Having said that, there’s major categories you should think about when seeking advice. Spiritual, Vocational, Relational, and Experiential.
Spiritual – If you’re needing advice in an area of spiritual growth, be it understanding Christianity, God, or the Bible, look for someone, or a group or people who are well versed in the spiritual things of life. They know the Lord and His word, they’ve served Him faithfully, and they display the fruit of the Spirit in their lives.
Vocational – You’re likely to need to make major decisions in the area of your work at some stage in your life. If the decision you are needing to make is specifically related to the nuance of the type of work you are in then it makes perfect sense to seek advice from an expert in that field. But, also look for people who have had a long and positive work life.
Relational – Relationships are tricky. Some people excel at them while others find making and keeping strong relationships more difficult. Look for people in your world who have strong and lasting relationships and seek to their counsel. Don’t be afraid to ask the ‘dumb’ questions and to get to the real heart of how to be a good friend and to make long lasting friendships.
Experiential – This may seem like a strange category, but sometimes you need advice from people who generally have more experience than you currently have. People who are simply further down the road of life. Those that have taken some hits and are still standing. Older, wiser, more experienced in the ways of life.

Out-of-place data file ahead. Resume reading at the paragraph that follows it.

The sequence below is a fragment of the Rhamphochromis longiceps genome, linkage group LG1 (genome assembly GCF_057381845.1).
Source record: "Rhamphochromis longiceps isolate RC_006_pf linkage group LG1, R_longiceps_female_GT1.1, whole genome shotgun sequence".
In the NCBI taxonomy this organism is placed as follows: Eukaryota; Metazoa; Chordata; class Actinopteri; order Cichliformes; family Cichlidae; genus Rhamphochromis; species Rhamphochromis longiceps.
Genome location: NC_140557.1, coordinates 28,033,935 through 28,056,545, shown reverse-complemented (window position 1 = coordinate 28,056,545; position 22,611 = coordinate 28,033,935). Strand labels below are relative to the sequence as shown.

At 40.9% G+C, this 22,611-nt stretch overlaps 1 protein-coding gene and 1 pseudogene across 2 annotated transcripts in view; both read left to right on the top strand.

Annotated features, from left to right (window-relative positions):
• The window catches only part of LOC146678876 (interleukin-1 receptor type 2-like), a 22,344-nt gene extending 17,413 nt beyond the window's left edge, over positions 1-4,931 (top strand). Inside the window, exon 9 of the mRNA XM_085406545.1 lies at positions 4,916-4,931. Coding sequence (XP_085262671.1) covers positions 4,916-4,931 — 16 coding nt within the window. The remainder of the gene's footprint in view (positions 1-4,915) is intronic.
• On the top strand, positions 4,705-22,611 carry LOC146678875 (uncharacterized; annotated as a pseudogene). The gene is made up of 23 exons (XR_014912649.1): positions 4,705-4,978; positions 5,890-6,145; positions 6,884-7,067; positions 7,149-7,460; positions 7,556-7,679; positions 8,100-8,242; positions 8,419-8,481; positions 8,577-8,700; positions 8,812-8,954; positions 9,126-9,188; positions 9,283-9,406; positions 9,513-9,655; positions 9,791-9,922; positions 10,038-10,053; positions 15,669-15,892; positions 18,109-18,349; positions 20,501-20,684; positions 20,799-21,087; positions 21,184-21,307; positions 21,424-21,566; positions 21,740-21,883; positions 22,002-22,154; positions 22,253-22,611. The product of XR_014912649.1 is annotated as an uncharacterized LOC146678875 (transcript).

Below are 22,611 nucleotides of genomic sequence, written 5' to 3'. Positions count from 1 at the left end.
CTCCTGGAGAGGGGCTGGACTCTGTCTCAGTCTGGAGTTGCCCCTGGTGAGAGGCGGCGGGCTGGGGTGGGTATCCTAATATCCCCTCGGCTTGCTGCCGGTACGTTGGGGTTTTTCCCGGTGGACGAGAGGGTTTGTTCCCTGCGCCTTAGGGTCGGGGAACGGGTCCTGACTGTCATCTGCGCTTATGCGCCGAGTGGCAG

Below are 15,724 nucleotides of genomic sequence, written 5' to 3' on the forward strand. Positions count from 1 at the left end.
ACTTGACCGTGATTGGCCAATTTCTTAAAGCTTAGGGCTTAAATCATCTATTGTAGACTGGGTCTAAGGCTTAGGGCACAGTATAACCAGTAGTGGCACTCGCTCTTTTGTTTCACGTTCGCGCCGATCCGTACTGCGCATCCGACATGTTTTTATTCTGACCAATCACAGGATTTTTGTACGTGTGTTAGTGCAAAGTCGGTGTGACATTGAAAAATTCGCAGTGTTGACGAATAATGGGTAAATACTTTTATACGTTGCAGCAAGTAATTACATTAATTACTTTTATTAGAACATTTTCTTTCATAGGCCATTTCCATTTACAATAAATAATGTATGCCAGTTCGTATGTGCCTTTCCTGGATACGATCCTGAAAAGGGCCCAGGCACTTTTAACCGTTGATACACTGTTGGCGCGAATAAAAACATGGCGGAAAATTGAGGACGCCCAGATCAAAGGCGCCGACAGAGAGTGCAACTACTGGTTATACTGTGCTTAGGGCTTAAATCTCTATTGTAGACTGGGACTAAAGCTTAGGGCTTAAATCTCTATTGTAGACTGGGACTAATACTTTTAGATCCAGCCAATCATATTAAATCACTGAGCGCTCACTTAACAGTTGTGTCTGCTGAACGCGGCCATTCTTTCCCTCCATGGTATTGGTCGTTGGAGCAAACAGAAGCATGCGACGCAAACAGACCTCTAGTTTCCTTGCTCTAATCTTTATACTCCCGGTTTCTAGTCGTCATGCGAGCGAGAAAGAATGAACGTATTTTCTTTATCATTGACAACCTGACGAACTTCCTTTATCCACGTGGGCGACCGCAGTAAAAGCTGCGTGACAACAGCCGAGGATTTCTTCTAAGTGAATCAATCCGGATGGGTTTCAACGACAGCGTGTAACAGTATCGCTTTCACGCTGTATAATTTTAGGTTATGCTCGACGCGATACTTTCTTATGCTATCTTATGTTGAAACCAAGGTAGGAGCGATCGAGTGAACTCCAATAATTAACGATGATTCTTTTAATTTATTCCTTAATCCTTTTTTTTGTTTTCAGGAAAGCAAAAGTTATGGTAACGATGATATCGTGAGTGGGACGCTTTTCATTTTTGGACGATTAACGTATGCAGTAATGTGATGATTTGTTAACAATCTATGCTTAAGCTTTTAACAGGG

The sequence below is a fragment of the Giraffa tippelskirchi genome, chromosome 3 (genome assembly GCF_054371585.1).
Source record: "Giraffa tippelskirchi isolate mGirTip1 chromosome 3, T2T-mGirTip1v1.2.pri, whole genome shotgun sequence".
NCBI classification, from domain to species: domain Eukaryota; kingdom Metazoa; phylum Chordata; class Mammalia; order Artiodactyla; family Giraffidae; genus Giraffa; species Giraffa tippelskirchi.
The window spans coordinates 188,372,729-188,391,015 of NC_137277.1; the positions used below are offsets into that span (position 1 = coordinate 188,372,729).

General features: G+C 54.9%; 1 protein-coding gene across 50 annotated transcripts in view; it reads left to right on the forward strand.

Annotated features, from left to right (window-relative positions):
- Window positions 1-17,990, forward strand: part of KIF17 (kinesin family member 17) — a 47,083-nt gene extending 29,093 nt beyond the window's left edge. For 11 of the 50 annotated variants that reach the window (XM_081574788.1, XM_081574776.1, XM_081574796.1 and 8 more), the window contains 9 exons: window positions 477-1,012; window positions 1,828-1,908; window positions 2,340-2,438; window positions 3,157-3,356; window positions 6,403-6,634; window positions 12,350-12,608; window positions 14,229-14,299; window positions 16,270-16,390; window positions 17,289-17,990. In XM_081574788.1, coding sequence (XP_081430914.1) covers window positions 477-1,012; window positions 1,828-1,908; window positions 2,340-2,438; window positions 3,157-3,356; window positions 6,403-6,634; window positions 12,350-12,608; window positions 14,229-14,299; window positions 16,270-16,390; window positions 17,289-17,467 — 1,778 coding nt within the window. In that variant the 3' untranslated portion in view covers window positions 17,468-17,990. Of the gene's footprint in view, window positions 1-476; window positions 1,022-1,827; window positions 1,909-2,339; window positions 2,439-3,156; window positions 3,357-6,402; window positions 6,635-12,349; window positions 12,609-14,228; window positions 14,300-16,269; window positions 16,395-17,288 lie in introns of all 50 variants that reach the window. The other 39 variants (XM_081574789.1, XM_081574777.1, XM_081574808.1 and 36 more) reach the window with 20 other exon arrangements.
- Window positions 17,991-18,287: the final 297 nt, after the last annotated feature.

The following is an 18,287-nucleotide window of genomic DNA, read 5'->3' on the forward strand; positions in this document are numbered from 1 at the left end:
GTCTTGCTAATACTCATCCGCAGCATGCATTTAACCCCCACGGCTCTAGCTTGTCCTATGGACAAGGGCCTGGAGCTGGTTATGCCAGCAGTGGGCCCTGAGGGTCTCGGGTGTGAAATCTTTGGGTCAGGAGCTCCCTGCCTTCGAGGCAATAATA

Of course, we can always learn from those who’ve done things differently, who’ve failed, or who’ve not made the wisest choices, but again, when seeking advice we need to choose people who share our world view and not just people who’ve lived a full and adventurous life.
Also, be well aware of other peoples bias. If you ask your parents whether you should move overseas to live, of course they may tell you it’s a bad idea. They probably want you to stay close and if they don’t, why not? Weigh these types of bias up when seeking advice.
Aside from people who fit the categories above there’s obvious people in your world that you should always seek advise from. Here they are, the 6 obvious people to seek advice from and to always listen to;
1) God – What does God actually think about the situation, or decision you find yourself in? Search the scriptures for passages that relate to what you’re going through. Don’t just look for the obvious verses that you always read, actually study the broader context and themes. You’re sure to be surprised by what you find.
2) Yourself – It’s easy to fool yourself into wanting to do (or to have) things that we really know aren’t right. Stop for a minute and think clearly. What is it that your heart of hearts is telling you? What does your conscience say? Or, have you ignored your conscience and perhaps the Holy Spirit for so long that you can’t tell when He’s prodding you in a certain direction?